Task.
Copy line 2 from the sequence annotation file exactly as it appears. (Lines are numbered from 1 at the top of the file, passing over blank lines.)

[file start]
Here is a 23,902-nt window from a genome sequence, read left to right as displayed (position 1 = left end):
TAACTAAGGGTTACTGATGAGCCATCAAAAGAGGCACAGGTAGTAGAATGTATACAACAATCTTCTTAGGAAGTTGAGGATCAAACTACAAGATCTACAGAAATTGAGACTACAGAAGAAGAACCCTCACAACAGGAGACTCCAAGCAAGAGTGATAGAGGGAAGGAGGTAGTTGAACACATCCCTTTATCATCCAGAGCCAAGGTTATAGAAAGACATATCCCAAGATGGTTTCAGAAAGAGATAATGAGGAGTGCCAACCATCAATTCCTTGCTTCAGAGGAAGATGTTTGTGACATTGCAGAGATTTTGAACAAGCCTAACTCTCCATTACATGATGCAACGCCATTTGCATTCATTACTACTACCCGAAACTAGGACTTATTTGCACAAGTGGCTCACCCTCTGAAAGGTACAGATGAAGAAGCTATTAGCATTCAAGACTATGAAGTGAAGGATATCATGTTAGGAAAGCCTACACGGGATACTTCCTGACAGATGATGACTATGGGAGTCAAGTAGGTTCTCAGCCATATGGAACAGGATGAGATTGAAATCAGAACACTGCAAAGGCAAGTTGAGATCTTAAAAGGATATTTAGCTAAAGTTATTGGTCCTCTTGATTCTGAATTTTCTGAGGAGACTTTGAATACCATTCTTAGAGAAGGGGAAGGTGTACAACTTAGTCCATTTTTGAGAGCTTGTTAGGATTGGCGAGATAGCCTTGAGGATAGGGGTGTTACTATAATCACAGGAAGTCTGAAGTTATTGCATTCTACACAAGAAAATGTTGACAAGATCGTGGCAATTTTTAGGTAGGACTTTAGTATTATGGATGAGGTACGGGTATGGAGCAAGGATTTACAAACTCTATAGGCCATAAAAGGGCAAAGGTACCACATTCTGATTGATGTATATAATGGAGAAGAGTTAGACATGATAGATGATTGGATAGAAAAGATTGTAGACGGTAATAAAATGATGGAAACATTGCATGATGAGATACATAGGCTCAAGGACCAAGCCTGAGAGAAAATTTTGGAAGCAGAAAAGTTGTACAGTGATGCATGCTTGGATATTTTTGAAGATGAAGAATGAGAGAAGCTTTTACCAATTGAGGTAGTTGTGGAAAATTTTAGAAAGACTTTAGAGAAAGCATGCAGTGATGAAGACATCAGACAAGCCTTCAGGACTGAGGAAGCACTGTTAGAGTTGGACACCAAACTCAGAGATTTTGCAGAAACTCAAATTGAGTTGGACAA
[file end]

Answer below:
TAACTAAGGGTTACTGATGAGCCATCAAAAGAGGCACAGGTAGTAGAATGTATACAACAATCTTCTTAGGAAGTTGAGGATCAAACTACAAGATCTACAGAAATTGAGACTACAGAAGAAGAACCCTCACAACAGGAGACTCCAAGCAAGAGTGATAGAGGGAAGGAGGTAGTTGAACACATCCCTTTATCATCCAGAGCCAAGGTTATAGAAAGACATATCCCAAGATGGTTTCAGAAAGAGATAATGAGGAGTGCCAACCATCAATTCCTTGCTTCAGAGGAAGATGTTTGTGACATTGCAGAGATTTTGAACAAGCCTAACTCTCCATTACATGATGCAACGCCATTTGCATTCATTACTACTACCCGAAACTAGGACTTATTTGCACAAGTGGCTCACCCTCTGAAAGGTACAGATGAAGAAGCTATTAGCATTCAAGACTATGAAGTGAAGGATATCATGTTAGGAAAGCCTACACGGGATACTTCCTGACAGATGATGACTATGGGAGTCAAGTAGGTTCTCAGCCATATGGAACAGGATGAGATTGAAATCAGAACACTGCAAAGGCAAGTTGAGATCTTAAAAGGATATTTAGCTAAAGTTATTGGTCCTCTTGATTCTGAATTTTCTGAGGAGACTTTGAATACCATTCTTAGAGAAGGGGAAGGTGTACAACTTAGTCCATTTTTGAGAGCTTGTTAGGATTGGCGAGATAGCCTTGAGGATAGGGGTGTTACTATAATCACAGGAAGTCTGAAGTTATTGCATTCTACACAAGAAAATGTTGACAAGATCGTGGCAATTTTTAGGTAGGACTTTAGTATTATGGATGAGGTACGGGTATGGAGCAAGGATTTACAAACTCTATAGGCCATAAAAGGGCAAAGGTACCACATTCTGATTGATGTATATAATGGAGAAGAGTTAGACATGATAGATGATTGGATAGAAAAGATTGTAGACGGTAATAAAATGATGGAAACATTGCATGATGAGATACATAGGCTCAAGGACCAAGCCTGAGAGAAAATTTTGGAAGCAGAAAAGTTGTACAGTGATGCATGCTTGGATATTTTTGAAGATGAAGAATGAGAGAAGCTTTTACCAATTGAGGTAGTTGTGGAAAATTTTAGAAAGACTTTAGAGAAAGCATGCAGTGATGAAGACATCAGACAAGCCTTCAGGACTGAGGAAGCACTGTTAGAGTTGGACACCAAACTCAGAGATTTTGCAGAAACTCAAATTGAGTTGGACAA